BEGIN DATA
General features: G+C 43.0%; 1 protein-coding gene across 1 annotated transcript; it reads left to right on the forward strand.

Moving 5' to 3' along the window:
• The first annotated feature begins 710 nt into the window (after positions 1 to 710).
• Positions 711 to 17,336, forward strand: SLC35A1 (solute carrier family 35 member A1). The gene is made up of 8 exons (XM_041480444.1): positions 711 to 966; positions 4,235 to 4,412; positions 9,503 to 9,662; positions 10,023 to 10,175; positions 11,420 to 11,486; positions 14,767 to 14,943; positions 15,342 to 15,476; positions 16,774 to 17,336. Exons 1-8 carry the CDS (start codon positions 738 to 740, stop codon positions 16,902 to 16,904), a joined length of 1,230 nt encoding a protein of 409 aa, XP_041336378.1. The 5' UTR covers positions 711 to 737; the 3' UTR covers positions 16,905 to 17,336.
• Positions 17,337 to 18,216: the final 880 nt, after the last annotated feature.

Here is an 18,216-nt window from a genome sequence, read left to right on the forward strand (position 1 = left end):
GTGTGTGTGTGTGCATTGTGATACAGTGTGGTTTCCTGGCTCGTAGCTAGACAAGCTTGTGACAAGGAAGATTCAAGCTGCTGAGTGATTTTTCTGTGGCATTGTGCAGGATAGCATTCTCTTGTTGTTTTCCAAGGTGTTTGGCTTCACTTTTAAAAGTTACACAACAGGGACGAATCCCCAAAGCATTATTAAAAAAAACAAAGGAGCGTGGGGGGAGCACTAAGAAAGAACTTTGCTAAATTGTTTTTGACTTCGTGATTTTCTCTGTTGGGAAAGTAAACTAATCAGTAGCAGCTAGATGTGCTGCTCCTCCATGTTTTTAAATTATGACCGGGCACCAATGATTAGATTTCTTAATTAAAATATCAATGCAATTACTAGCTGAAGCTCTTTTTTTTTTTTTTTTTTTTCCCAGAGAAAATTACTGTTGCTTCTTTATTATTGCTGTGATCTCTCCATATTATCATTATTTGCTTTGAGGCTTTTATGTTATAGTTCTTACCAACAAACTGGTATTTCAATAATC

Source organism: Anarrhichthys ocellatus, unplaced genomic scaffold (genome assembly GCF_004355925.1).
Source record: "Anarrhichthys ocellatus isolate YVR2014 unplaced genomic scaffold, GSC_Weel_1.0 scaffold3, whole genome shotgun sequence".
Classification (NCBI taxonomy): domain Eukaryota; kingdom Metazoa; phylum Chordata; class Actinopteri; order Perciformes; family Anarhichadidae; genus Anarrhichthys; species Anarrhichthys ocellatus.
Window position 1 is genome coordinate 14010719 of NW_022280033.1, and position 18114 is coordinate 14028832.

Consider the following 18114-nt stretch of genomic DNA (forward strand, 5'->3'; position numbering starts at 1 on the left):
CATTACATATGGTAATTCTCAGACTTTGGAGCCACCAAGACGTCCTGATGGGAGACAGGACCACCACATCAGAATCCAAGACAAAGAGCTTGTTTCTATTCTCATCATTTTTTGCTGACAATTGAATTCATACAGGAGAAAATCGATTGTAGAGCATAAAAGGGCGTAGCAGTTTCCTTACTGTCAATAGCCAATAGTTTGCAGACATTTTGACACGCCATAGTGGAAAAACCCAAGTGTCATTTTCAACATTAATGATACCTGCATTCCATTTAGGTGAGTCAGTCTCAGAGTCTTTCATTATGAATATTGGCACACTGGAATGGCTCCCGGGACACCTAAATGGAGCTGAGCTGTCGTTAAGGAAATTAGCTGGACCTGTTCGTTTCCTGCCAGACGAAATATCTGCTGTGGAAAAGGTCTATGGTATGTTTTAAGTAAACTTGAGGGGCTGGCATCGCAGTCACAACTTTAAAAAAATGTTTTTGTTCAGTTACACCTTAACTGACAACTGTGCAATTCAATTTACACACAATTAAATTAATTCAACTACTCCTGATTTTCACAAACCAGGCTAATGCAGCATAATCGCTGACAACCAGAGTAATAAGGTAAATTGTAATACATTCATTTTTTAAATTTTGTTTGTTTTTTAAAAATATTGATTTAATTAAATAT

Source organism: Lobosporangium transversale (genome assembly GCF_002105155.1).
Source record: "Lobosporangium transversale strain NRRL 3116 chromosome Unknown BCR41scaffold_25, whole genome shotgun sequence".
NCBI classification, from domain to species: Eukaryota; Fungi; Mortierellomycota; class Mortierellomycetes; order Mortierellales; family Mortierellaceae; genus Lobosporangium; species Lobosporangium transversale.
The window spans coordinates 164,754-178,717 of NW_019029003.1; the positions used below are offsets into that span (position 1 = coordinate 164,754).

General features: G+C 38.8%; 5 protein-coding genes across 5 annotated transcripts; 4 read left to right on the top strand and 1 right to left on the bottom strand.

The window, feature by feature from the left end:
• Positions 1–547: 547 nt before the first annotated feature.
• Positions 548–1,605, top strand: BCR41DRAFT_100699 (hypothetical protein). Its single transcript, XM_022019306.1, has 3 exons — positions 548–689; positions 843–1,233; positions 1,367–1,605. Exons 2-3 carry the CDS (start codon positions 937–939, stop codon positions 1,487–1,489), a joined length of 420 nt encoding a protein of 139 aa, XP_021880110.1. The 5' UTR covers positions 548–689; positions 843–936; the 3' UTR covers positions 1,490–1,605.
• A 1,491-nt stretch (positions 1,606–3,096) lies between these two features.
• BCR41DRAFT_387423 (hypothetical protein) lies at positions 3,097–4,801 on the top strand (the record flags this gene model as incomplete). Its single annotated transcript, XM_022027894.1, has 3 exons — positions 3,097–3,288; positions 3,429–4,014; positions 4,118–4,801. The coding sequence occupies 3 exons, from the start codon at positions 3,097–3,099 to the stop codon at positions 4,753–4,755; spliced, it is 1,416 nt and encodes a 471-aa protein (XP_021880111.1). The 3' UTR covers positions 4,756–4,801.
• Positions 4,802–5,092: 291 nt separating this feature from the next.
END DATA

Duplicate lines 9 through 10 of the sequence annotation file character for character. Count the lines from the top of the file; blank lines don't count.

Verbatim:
Source record: "Anarrhichthys ocellatus isolate YVR2014 unplaced genomic scaffold, GSC_Weel_1.0 scaffold3, whole genome shotgun sequence".
Classification (NCBI taxonomy): domain Eukaryota; kingdom Metazoa; phylum Chordata; class Actinopteri; order Perciformes; family Anarhichadidae; genus Anarrhichthys; species Anarrhichthys ocellatus.